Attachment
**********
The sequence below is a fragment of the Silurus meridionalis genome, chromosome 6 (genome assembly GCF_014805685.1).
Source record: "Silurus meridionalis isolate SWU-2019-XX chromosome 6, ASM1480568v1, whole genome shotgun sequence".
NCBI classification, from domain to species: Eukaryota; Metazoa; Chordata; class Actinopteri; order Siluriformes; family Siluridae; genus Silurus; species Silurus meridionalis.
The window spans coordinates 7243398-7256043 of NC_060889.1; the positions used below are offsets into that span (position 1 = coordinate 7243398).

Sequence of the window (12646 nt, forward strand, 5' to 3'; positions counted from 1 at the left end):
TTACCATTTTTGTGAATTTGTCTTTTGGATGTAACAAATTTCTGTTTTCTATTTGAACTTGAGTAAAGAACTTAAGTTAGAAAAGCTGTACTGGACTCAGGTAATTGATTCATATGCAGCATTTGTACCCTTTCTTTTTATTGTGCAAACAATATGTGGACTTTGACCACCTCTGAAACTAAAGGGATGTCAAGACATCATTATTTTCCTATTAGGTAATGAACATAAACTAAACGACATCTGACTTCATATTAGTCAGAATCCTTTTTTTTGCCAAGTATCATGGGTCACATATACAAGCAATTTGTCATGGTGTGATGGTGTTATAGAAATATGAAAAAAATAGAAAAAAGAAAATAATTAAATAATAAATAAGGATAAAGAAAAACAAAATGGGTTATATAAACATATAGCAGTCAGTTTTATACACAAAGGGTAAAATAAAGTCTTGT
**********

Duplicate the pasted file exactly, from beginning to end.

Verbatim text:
The sequence below is a fragment of the Silurus meridionalis genome, chromosome 6 (genome assembly GCF_014805685.1).
Source record: "Silurus meridionalis isolate SWU-2019-XX chromosome 6, ASM1480568v1, whole genome shotgun sequence".
NCBI classification, from domain to species: Eukaryota; Metazoa; Chordata; class Actinopteri; order Siluriformes; family Siluridae; genus Silurus; species Silurus meridionalis.
The window spans coordinates 7243398-7256043 of NC_060889.1; the positions used below are offsets into that span (position 1 = coordinate 7243398).

Sequence of the window (12646 nt, forward strand, 5' to 3'; positions counted from 1 at the left end):
TTACCATTTTTGTGAATTTGTCTTTTGGATGTAACAAATTTCTGTTTTCTATTTGAACTTGAGTAAAGAACTTAAGTTAGAAAAGCTGTACTGGACTCAGGTAATTGATTCATATGCAGCATTTGTACCCTTTCTTTTTATTGTGCAAACAATATGTGGACTTTGACCACCTCTGAAACTAAAGGGATGTCAAGACATCATTATTTTCCTATTAGGTAATGAACATAAACTAAACGACATCTGACTTCATATTAGTCAGAATCCTTTTTTTTGCCAAGTATCATGGGTCACATATACAAGCAATTTGTCATGGTGTGATGGTGTTATAGAAATATGAAAAAAATAGAAAAAAGAAAATAATTAAATAATAAATAAGGATAAAGAAAAACAAAATGGGTTATATAAACATATAGCAGTCAGTTTTATACACAAAGGGTAAAATAAAGTCTTGT